Britain offers to back down on ‘tech tax’ after US fury

Facebook under scrutiny The Government is offering to narrow the scope of its digital tax after

Facebook under scrutiny
Facebook under scrutiny

The Government is offering to narrow the scope of its digital tax after the US threatened tariffs on nations that target its technology companies. 

The compromise “would considerably ease the task of achieving a consensus-based solution and make a political agreement within reach this year,” according to a letter sent from finance chiefs from the UK, France, Spain and Italy to US Treasury Secretary Steven Mnuchin.

The nations are offering up a “phased approach” to taxing “automated” digital technology companies, according to the letter, Bloomberg reported on Thursday.  

This suggests they would first look at search engines, social media networks and e-commerce and digital marketplaces like those offered by Amazon and eBay, which take a cut from sellers, but do not have a physical presence in the countries where the items are being sold, rather than consumer-facing businesses.  

US officials have warned that the digital tax could be a sticking point in post-Brexit trade negotiations between the two countries.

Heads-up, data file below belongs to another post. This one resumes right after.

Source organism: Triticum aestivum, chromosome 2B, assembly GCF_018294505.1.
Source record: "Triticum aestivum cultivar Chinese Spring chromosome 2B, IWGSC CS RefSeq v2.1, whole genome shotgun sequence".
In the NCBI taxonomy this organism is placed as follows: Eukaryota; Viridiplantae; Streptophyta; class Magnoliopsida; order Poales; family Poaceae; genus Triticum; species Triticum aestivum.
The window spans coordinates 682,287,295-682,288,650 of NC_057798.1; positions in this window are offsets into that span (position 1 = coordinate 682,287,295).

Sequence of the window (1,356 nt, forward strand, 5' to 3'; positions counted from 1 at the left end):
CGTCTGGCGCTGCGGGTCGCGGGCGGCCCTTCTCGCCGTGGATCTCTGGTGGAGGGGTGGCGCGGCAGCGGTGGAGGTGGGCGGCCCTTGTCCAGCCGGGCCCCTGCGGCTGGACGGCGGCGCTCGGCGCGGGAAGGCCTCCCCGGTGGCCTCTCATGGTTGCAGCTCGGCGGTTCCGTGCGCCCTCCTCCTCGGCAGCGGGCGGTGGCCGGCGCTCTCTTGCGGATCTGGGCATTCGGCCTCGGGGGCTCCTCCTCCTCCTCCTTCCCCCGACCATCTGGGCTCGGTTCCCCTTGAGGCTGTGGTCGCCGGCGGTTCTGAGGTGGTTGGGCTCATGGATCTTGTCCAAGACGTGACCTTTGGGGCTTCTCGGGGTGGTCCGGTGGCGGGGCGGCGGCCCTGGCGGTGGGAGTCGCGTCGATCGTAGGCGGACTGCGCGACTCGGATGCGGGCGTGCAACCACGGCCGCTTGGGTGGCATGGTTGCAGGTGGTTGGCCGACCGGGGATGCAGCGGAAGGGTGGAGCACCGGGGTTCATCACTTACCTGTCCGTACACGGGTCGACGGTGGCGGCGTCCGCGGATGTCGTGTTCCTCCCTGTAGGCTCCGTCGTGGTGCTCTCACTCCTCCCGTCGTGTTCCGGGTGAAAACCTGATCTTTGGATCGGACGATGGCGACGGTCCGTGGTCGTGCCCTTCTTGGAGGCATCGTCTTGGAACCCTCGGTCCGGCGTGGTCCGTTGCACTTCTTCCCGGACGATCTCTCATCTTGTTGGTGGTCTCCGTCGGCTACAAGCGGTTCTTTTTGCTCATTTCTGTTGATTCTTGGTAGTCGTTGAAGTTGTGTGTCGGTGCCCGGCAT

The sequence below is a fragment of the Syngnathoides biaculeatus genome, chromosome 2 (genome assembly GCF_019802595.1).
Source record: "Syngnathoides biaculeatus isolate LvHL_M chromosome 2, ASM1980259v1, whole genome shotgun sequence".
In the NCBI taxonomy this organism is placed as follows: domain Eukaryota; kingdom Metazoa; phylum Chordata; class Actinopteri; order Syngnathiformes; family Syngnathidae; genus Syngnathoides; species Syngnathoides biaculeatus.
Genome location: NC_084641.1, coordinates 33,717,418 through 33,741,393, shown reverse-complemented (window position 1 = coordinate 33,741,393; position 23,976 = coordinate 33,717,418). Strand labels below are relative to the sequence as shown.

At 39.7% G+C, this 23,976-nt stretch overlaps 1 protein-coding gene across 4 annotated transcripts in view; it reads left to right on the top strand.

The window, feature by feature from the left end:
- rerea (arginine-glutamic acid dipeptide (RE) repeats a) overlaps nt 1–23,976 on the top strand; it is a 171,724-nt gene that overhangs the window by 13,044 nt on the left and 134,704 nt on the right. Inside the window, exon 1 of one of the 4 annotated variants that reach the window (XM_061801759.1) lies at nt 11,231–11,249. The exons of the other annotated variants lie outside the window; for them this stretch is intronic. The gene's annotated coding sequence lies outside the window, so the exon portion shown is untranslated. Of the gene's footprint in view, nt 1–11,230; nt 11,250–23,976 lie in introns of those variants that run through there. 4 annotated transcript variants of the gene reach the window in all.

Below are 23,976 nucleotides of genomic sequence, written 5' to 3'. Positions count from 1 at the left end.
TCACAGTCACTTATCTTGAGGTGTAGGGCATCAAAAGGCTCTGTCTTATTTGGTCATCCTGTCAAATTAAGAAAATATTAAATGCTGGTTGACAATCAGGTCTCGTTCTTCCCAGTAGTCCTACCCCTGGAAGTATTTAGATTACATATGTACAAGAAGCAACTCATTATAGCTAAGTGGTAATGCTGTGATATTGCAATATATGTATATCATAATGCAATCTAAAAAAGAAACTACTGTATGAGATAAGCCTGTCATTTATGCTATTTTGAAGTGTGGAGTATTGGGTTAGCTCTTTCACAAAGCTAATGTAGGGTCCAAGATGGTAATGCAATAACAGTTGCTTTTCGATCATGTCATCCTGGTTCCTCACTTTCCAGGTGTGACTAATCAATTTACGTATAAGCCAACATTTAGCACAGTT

UK’s ‘tech tax’ | Key facts
UK’s ‘tech tax’ | Key facts

The White House launched a “Section 301” investigation into digital taxes being introduced by the UK and several other countries earlier this month, saying it suspected that the levies would unfairly affect American companies.

Robert Lighthizer, the US trade representative, said it would probe the UK, Italy, Spain and the EU as a whole, among several other countries, saying the bloc’s plans for digital taxes would “unfairly target” American companies.

A similar investigation against France resulted in the US threatening tariffs on imports such as wine and cheese, and ultimately led Paris to back down and delay its tax.

The Organisation for Economic Co-operation and Development (OECD) has been working towards an international solution that would see technology multinationals spread their tax payments more evenly. 

Despite negotiations spanning several years, the process has been delayed, with the US recently pulling out of talks.

Britain’s “digital services tax” came into force in April and will take 2pc of revenues from advertising and online marketplaces generated in the UK from next year. It is meant to raise £500m a year for the Treasury.

A Treasury spokesman said: “We have always been clear that our preference is for a global solution to the tax challenges posed by digitalisation, and we’ll continue to work with our international partners to achieve that objective.”

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